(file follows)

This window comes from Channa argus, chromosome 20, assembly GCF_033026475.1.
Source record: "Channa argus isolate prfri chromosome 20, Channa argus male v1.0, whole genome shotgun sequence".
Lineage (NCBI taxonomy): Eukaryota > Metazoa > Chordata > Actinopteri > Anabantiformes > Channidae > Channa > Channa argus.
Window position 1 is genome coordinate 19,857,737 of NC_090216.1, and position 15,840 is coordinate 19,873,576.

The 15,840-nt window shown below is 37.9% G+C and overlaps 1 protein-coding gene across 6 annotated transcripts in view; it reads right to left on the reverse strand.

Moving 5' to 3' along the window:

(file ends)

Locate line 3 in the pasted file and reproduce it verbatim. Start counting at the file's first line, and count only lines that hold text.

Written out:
Lineage (NCBI taxonomy): Eukaryota > Metazoa > Chordata > Actinopteri > Anabantiformes > Channidae > Channa > Channa argus.